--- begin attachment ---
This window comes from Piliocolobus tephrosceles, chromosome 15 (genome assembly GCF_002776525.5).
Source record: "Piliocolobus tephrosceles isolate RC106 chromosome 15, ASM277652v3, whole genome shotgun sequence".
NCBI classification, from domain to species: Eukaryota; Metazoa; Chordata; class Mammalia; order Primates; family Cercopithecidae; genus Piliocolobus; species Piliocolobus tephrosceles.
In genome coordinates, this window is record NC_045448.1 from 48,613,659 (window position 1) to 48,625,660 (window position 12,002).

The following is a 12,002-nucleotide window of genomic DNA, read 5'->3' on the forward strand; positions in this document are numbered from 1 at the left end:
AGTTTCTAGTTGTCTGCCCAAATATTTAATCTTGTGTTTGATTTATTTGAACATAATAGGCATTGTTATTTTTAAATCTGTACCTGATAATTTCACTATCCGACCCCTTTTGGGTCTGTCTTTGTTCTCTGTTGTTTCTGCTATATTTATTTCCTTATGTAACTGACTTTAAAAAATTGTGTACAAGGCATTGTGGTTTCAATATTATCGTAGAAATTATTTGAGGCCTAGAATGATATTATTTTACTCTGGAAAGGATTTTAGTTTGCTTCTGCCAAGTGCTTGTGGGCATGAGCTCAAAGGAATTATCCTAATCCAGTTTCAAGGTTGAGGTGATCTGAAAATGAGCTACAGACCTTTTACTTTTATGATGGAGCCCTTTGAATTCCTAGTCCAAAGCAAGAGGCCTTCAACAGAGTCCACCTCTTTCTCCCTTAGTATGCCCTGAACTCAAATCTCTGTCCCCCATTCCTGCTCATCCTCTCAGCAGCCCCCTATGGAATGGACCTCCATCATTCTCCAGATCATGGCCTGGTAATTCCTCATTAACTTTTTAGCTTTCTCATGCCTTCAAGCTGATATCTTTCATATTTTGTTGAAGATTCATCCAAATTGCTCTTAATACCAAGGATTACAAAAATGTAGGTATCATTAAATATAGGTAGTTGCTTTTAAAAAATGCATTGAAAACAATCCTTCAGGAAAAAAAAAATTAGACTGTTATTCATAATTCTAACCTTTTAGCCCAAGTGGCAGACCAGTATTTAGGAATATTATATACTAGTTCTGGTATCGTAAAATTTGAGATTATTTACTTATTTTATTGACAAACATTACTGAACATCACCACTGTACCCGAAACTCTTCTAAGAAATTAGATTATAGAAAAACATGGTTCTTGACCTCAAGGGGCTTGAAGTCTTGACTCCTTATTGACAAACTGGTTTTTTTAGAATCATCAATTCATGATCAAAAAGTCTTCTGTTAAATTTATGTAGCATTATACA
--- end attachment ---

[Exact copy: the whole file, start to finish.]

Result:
This window comes from Piliocolobus tephrosceles, chromosome 15 (genome assembly GCF_002776525.5).
Source record: "Piliocolobus tephrosceles isolate RC106 chromosome 15, ASM277652v3, whole genome shotgun sequence".
NCBI classification, from domain to species: Eukaryota; Metazoa; Chordata; class Mammalia; order Primates; family Cercopithecidae; genus Piliocolobus; species Piliocolobus tephrosceles.
In genome coordinates, this window is record NC_045448.1 from 48,613,659 (window position 1) to 48,625,660 (window position 12,002).

The following is a 12,002-nucleotide window of genomic DNA, read 5'->3' on the forward strand; positions in this document are numbered from 1 at the left end:
AGTTTCTAGTTGTCTGCCCAAATATTTAATCTTGTGTTTGATTTATTTGAACATAATAGGCATTGTTATTTTTAAATCTGTACCTGATAATTTCACTATCCGACCCCTTTTGGGTCTGTCTTTGTTCTCTGTTGTTTCTGCTATATTTATTTCCTTATGTAACTGACTTTAAAAAATTGTGTACAAGGCATTGTGGTTTCAATATTATCGTAGAAATTATTTGAGGCCTAGAATGATATTATTTTACTCTGGAAAGGATTTTAGTTTGCTTCTGCCAAGTGCTTGTGGGCATGAGCTCAAAGGAATTATCCTAATCCAGTTTCAAGGTTGAGGTGATCTGAAAATGAGCTACAGACCTTTTACTTTTATGATGGAGCCCTTTGAATTCCTAGTCCAAAGCAAGAGGCCTTCAACAGAGTCCACCTCTTTCTCCCTTAGTATGCCCTGAACTCAAATCTCTGTCCCCCATTCCTGCTCATCCTCTCAGCAGCCCCCTATGGAATGGACCTCCATCATTCTCCAGATCATGGCCTGGTAATTCCTCATTAACTTTTTAGCTTTCTCATGCCTTCAAGCTGATATCTTTCATATTTTGTTGAAGATTCATCCAAATTGCTCTTAATACCAAGGATTACAAAAATGTAGGTATCATTAAATATAGGTAGTTGCTTTTAAAAAATGCATTGAAAACAATCCTTCAGGAAAAAAAAAATTAGACTGTTATTCATAATTCTAACCTTTTAGCCCAAGTGGCAGACCAGTATTTAGGAATATTATATACTAGTTCTGGTATCGTAAAATTTGAGATTATTTACTTATTTTATTGACAAACATTACTGAACATCACCACTGTACCCGAAACTCTTCTAAGAAATTAGATTATAGAAAAACATGGTTCTTGACCTCAAGGGGCTTGAAGTCTTGACTCCTTATTGACAAACTGGTTTTTTTAGAATCATCAATTCATGATCAAAAAGTCTTCTGTTAAATTTATGTAGCATTATACA